By Yara Bayoumy
NAIROBI (Reuters) - The International Committee for the Red Cross said on Friday it had sent more than a ton of medical supplies to southern Somalia, where over 100 people have been wounded in areas where Kenyan troops are fighting entrenched Islamist rebels.
Yves van Loo of ICRC Somalia said the wounded were mainly civilians caught in fighting in the last 10 days in the frontline regions of Afmadow and Dhobley, where air strikes have also taken place in recent weeks.
The ICRC said the fighting made it difficult for the wounded to reach hospitals for treatment.
On December 20, a Kenyan warplane bombed a Somali village held by the al Qaeda-linked al Shabaab rebels, killing and wounding several people.
Kenya said on Friday its forces had raided an al Shabaab patrol base in Qoqani, about 30 km (19 miles) west of Afmadow, in an attack that killed five rebels and one Kenyan soldier.
Al Shabaab and a Somali government soldier said the rebels had attacked a Kenyan convoy on Thursday.
There has been little ground combat since Kenyan forces crossed into Somalia more than two months ago to crush the militants, whom Nairobi blames for a spate of kidnappings and cross-border attacks.
"More than 100 wounded people, mainly civilians, reached the medical facilities during the most recent phase of fighting," Randi Jensen, an ICRC nurse, said in a statement.
The ICRC said it had provided a hospital in Kismayu, a major southern port city that is a bastion for al Shabaab, with one ton of supplies for the surgical treatment of casualties.
The agency also delivered 300 kg (660 pounds) of medical supplies to clinics in Dhobley and Afmadow.
The supplies were transported by road from Kenya and Mogadishu after all warring parties had guaranteed safe access to the ICRC, Van Loo said.
"There may be more to come, and more casualties to be reported, because not everyone has been able to reach the medical facilities," Van Loo told Reuters, adding that some of the wounded had shrapnel and gunshot wounds.
"And with air strikes people are often in shock, so it takes a few days before people reach medical facilities."
MSF AID WORKERS SHOT
Kenya's war against al Shabaab is just one of several flashpoints in Somalia, which has been in turmoil for the last two decades, making it among the most dangerous countries for aid workers, civilians and journalists.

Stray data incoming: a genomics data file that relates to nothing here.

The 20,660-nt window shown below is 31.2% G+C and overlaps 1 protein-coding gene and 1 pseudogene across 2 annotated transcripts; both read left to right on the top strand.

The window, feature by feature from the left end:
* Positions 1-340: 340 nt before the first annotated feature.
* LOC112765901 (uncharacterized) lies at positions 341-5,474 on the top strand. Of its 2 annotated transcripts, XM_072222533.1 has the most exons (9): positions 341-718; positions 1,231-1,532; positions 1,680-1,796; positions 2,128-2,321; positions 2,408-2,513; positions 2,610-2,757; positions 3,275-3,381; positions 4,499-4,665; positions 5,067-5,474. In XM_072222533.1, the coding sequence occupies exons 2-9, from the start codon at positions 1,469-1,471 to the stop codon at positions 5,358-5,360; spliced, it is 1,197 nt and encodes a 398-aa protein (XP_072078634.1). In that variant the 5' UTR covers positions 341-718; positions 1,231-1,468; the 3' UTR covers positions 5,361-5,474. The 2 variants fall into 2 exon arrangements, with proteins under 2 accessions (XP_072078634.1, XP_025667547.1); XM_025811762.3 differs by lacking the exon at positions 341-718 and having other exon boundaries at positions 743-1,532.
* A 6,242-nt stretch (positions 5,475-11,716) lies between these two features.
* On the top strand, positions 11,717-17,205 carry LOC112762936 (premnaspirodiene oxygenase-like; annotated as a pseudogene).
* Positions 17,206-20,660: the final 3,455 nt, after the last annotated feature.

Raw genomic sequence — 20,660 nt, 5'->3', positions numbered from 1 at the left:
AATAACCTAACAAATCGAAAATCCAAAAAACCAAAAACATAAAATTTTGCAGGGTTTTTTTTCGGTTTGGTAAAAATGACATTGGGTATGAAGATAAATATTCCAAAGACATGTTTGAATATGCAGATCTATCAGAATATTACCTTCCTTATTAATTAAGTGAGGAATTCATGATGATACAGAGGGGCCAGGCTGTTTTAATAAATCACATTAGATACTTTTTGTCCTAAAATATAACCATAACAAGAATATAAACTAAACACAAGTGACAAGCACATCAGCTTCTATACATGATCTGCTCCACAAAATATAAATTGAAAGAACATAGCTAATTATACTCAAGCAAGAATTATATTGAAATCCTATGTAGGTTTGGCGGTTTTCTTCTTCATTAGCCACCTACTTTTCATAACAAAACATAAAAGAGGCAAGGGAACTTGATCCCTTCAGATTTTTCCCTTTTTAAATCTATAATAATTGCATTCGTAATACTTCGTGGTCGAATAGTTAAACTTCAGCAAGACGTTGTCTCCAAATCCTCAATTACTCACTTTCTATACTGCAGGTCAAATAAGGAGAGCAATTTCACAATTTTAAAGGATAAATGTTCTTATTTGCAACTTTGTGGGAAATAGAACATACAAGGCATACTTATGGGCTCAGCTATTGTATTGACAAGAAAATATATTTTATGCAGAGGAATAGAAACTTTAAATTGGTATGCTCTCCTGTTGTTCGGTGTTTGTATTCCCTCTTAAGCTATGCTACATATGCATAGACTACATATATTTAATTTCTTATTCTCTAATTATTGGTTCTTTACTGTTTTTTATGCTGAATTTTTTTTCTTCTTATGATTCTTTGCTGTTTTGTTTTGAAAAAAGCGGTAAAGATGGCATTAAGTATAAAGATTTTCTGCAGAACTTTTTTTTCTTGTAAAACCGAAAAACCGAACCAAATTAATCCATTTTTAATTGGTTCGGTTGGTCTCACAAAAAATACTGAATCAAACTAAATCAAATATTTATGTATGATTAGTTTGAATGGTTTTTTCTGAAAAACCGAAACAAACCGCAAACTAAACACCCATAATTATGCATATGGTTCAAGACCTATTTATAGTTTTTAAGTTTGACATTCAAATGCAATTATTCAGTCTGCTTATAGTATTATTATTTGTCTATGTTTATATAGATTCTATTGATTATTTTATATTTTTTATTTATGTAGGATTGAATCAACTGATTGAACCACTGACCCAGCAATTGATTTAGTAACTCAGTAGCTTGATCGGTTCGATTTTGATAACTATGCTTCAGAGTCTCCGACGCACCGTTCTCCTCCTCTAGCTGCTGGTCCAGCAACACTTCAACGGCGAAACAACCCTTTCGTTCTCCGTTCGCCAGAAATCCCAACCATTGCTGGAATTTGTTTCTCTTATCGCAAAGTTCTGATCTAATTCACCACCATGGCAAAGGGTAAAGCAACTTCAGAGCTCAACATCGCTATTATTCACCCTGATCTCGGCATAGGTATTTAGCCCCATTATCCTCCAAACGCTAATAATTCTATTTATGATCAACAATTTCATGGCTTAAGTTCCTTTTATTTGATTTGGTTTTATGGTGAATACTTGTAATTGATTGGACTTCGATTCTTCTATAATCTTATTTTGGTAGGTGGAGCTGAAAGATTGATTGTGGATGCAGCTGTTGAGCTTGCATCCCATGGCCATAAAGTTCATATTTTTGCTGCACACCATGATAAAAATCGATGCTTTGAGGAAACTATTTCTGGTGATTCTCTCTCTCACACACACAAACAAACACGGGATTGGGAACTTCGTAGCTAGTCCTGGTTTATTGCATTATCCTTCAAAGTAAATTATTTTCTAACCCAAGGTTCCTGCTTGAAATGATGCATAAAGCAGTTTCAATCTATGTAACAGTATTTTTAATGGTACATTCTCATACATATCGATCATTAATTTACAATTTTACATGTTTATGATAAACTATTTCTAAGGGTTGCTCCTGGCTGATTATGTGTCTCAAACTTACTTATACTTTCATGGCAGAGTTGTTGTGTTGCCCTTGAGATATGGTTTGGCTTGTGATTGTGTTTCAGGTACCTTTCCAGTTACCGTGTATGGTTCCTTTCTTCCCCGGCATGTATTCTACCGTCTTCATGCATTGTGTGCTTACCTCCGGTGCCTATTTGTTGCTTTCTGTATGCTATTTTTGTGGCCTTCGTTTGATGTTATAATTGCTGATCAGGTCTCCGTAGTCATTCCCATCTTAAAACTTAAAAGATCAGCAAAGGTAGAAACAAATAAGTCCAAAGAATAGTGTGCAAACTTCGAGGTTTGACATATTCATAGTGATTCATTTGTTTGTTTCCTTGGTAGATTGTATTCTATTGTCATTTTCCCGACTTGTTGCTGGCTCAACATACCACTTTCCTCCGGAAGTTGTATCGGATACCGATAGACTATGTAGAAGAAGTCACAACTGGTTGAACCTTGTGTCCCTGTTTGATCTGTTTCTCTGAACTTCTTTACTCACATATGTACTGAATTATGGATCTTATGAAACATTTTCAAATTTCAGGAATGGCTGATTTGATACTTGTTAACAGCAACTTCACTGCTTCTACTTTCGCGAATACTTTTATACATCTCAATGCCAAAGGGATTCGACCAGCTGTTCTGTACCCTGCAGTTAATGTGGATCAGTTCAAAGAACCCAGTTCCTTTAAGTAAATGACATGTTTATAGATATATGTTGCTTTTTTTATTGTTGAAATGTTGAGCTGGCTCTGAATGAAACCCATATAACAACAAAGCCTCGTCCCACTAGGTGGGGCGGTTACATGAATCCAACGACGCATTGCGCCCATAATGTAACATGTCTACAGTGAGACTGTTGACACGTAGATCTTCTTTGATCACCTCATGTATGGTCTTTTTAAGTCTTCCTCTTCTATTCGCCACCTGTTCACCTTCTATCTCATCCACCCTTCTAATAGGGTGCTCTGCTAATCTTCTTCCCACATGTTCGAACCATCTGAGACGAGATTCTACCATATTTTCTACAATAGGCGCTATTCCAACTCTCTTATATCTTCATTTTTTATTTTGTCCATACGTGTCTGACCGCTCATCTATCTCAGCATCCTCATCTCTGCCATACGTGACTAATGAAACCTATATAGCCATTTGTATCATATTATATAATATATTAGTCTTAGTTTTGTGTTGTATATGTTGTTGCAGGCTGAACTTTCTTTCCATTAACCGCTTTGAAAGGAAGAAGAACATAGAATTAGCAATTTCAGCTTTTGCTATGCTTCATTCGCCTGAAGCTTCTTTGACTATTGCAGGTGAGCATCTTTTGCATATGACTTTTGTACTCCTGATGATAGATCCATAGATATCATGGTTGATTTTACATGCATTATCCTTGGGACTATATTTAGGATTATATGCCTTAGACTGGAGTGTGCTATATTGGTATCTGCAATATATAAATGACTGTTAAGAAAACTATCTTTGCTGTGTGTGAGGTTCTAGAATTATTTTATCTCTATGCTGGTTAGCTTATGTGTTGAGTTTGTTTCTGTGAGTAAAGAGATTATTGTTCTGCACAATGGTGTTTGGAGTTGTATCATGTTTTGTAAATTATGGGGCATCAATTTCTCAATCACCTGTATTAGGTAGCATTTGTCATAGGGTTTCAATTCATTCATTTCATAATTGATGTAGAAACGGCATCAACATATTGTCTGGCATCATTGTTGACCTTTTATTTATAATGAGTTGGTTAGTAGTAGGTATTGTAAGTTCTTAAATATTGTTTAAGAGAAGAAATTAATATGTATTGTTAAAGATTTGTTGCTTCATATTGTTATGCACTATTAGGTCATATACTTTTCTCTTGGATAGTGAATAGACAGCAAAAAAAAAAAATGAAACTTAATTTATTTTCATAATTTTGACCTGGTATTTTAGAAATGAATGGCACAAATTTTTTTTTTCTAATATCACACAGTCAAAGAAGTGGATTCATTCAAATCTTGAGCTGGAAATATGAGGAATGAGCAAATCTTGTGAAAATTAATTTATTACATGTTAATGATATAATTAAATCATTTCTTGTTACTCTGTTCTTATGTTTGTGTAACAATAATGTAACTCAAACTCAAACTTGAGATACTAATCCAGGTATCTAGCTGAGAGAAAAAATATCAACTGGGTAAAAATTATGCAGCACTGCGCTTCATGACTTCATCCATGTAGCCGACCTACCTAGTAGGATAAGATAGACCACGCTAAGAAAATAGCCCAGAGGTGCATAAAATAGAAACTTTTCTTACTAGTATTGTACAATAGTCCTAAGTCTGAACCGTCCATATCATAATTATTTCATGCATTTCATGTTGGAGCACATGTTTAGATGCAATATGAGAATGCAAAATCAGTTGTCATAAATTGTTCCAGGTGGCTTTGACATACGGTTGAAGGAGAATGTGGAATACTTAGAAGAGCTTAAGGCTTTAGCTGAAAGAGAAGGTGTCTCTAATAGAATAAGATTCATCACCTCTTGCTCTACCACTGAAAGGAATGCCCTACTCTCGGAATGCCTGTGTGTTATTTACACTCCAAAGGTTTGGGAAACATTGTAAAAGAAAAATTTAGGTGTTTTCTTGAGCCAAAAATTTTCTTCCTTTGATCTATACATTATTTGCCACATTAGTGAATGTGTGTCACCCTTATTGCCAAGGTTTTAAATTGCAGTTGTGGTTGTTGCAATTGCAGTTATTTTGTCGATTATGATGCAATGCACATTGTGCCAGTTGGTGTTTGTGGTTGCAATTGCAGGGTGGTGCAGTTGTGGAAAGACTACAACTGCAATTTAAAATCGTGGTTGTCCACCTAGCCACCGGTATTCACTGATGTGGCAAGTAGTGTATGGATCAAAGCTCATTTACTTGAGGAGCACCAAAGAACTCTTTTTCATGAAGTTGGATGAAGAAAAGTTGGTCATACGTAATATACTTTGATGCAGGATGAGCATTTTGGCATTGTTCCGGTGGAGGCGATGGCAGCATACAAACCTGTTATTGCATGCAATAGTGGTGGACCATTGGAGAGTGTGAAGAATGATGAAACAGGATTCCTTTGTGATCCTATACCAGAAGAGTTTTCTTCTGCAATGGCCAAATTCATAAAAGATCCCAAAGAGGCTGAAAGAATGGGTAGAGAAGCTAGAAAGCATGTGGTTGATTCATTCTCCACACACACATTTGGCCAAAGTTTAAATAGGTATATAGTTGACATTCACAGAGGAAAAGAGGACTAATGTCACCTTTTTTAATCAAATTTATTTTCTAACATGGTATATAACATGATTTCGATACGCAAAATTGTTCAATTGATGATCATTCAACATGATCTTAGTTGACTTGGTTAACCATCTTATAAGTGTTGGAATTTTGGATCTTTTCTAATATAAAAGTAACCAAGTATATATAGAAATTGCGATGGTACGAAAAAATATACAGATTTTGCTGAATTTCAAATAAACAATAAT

In the Somali capital Mogadishu, where government troops and African Union peacekeepers maintain a tenuous hold on security, two foreign employees of aid agency Medecins Sans Frontieres were shot dead on Thursday.
MSF has now identified those killed as 53-year-old Belgian Philippe Havet, an emergency coordinator, and Andrias Karel Keiluhu, a 44-year-old Indonesian doctor.
Police told Reuters a Somali MSF staff member had shot the two, prompting the aid agency to say it would relocate some of its staff for security reasons.
"(But MSF) remains committed to continuing our humanitarian work in Mogadishu and elsewhere in Somalia," said MSF, the agency which also had two Spanish aid workers kidnapped from a refugee camp in Kenya in October.
Kenya's border region with Somalia, where the Dadaab refugee camp is located, has also witnessed some low-level violence since Nairobi's cross-border campaign began.
On Thursday, Kenyan police said suspected al Shabaab militants had shot and fatally wounded a Somali member of a local security committee in Dadaab who had been assisting Kenyan forces on security issues in the camp.
North Eastern police commander Leo Nyongesa said six suspects had been arrested in connection with the killing.
(Additional reporting by Noor Ali in Isiolo; Editing by David Clarke and Alistair Lyon)